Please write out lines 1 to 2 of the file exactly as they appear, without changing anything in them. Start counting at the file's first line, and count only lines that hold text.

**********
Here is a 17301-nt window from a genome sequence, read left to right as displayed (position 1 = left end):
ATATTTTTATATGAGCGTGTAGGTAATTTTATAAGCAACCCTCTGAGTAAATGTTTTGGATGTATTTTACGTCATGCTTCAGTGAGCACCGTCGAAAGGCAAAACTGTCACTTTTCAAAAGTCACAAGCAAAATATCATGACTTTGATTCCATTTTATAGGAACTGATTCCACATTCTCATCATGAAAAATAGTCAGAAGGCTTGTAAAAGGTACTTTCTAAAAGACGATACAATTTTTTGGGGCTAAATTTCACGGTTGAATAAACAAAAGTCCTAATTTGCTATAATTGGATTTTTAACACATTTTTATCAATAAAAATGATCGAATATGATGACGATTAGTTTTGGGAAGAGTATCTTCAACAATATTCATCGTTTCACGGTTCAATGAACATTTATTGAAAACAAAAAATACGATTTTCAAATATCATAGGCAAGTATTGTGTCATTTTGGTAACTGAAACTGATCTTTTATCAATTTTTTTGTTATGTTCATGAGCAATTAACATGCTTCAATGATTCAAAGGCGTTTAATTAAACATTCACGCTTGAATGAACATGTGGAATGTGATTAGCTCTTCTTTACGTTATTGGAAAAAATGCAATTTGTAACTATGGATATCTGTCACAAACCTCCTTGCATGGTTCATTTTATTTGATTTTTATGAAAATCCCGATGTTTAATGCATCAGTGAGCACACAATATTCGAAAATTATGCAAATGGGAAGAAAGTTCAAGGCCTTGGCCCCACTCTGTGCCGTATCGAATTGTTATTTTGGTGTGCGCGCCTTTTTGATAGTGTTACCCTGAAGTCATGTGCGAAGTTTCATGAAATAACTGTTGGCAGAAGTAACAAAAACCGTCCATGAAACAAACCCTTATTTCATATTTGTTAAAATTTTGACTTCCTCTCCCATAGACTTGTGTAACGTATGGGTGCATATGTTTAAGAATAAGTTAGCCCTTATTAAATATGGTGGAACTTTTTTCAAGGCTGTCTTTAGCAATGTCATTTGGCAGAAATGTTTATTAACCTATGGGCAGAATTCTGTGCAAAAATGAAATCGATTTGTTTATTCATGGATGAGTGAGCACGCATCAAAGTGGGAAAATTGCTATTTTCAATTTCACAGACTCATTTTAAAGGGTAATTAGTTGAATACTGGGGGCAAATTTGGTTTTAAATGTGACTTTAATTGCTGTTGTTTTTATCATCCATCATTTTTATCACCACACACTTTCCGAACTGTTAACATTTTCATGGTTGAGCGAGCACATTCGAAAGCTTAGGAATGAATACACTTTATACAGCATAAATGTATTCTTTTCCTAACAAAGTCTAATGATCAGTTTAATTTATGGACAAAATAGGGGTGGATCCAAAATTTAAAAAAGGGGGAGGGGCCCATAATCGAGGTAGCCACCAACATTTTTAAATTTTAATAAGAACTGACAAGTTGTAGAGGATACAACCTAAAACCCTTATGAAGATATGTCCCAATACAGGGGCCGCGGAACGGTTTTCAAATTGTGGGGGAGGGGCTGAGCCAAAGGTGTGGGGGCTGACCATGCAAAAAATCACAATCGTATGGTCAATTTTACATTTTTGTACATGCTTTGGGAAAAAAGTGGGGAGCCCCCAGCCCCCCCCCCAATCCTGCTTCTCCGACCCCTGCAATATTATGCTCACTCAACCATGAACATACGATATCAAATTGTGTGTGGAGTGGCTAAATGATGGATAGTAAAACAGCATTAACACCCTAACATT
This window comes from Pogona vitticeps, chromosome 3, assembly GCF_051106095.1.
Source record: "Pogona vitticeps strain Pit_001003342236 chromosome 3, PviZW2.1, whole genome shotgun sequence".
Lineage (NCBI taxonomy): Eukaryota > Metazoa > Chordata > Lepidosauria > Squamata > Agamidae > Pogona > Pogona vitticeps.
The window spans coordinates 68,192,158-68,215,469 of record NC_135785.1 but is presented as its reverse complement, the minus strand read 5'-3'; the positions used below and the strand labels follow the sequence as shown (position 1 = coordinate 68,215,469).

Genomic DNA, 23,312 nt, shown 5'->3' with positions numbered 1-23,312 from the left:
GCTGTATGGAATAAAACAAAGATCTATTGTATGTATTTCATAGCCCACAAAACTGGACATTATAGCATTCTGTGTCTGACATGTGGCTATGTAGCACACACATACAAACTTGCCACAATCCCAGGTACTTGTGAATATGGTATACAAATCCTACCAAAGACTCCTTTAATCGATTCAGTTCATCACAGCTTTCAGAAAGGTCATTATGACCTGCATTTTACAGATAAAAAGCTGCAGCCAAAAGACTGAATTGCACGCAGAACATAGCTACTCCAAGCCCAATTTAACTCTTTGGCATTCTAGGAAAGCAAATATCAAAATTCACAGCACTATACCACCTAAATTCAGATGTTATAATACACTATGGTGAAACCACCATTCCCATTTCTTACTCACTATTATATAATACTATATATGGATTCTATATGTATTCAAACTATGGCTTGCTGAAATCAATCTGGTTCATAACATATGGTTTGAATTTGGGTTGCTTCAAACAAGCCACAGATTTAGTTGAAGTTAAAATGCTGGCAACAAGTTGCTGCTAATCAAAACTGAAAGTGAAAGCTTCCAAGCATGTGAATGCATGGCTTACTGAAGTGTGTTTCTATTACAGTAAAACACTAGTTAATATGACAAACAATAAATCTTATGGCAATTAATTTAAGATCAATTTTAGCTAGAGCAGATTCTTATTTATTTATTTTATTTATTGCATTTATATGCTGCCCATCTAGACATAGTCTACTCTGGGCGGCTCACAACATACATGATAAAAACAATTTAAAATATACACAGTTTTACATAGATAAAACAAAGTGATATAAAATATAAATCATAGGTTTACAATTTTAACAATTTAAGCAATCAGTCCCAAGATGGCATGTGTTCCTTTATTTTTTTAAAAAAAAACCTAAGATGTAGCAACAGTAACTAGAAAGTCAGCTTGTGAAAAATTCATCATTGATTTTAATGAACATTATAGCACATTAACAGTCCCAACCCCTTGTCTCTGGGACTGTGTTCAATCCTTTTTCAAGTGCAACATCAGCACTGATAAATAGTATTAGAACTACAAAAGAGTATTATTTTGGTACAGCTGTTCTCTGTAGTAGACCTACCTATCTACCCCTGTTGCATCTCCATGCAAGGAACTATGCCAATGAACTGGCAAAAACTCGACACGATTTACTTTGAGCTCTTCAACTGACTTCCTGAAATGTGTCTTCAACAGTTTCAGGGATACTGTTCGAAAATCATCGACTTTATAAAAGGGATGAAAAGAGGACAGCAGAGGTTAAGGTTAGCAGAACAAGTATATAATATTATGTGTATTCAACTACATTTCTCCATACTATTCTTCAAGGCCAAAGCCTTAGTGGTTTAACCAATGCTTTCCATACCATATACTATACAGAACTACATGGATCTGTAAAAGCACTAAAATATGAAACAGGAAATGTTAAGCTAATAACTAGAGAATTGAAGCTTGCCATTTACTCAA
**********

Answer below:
Here is a 17301-nt window from a genome sequence, read left to right as displayed (position 1 = left end):
ATATTTTTATATGAGCGTGTAGGTAATTTTATAAGCAACCCTCTGAGTAAATGTTTTGGATGTATTTTACGTCATGCTTCAGTGAGCACCGTCGAAAGGCAAAACTGTCACTTTTCAAAAGTCACAAGCAAAATATCATGACTTTGATTCCATTTTATAGGAACTGATTCCACATTCTCATCATGAAAAATAGTCAGAAGGCTTGTAAAAGGTACTTTCTAAAAGACGATACAATTTTTTGGGGCTAAATTTCACGGTTGAATAAACAAAAGTCCTAATTTGCTATAATTGGATTTTTAACACATTTTTATCAATAAAAATGATCGAATATGATGACGATTAGTTTTGGGAAGAGTATCTTCAACAATATTCATCGTTTCACGGTTCAATGAACATTTATTGAAAACAAAAAATACGATTTTCAAATATCATAGGCAAGTATTGTGTCATTTTGGTAACTGAAACTGATCTTTTATCAATTTTTTTGTTATGTTCATGAGCAATTAACATGCTTCAATGATTCAAAGGCGTTTAATTAAACATTCACGCTTGAATGAACATGTGGAATGTGATTAGCTCTTCTTTACGTTATTGGAAAAAATGCAATTTGTAACTATGGATATCTGTCACAAACCTCCTTGCATGGTTCATTTTATTTGATTTTTATGAAAATCCCGATGTTTAATGCATCAGTGAGCACACAATATTCGAAAATTATGCAAATGGGAAGAAAGTTCAAGGCCTTGGCCCCACTCTGTGCCGTATCGAATTGTTATTTTGGTGTGCGCGCCTTTTTGATAGTGTTACCCTGAAGTCATGTGCGAAGTTTCATGAAATAACTGTTGGCAGAAGTAACAAAAACCGTCCATGAAACAAACCCTTATTTCATATTTGTTAAAATTTTGACTTCCTCTCCCATAGACTTGTGTAACGTATGGGTGCATATGTTTAAGAATAAGTTAGCCCTTATTAAATATGGTGGAACTTTTTTCAAGGCTGTCTTTAGCAATGTCATTTGGCAGAAATGTTTATTAACCTATGGGCAGAATTCTGTGCAAAAATGAAATCGATTTGTTTATTCATGGATGAGTGAGCACGCATCAAAGTGGGAAAATTGCTATTTTCAATTTCACAGACTCATTTTAAAGGGTAATTAGTTGAATACTGGGGGCAAATTTGGTTTTAAATGTGACTTTAATTGCTGTTGTTTTTATCATCCATCATTTTTATCACCACACACTTTCCGAACTGTTAACATTTTCATGGTTGAGCGAGCACATTCGAAAGCTTAGGAATGAATACACTTTATACAGCATAAATGTATTCTTTTCCTAACAAAGTCTAATGATCAGTTTAATTTATGGACAAAATAGGGGTGGATCCAAAATTTAAAAAAGGGGGAGGGGCCCATAATCGAGGTAGCCACCAACATTTTTAAATTTTAATAAGAACTGACAAGTTGTAGAGGATACAACCTAAAACCCTTATGAAGATATGTCCCAATACAGGGGCCGCGGAACGGTTTTCAAATTGTGGGGGAGGGGCTGAGCCAAAGGTGTGGGGGCTGACCATGCAAAAAATCACAATCGTATGGTCAATTTTACATTTTTGTACATGCTTTGGGAAAAAAGTGGGGAGCCCCCAGCCCCCCCCCCAATCCTGCTTCTCCGACCCCTGCAATATTATGCTCACTCAACCATGAACATACGATATCAAATTGTGTGTGGAGTGGCTAAATGATGGATAGTAAAACAGCATTAACACCCTAACATT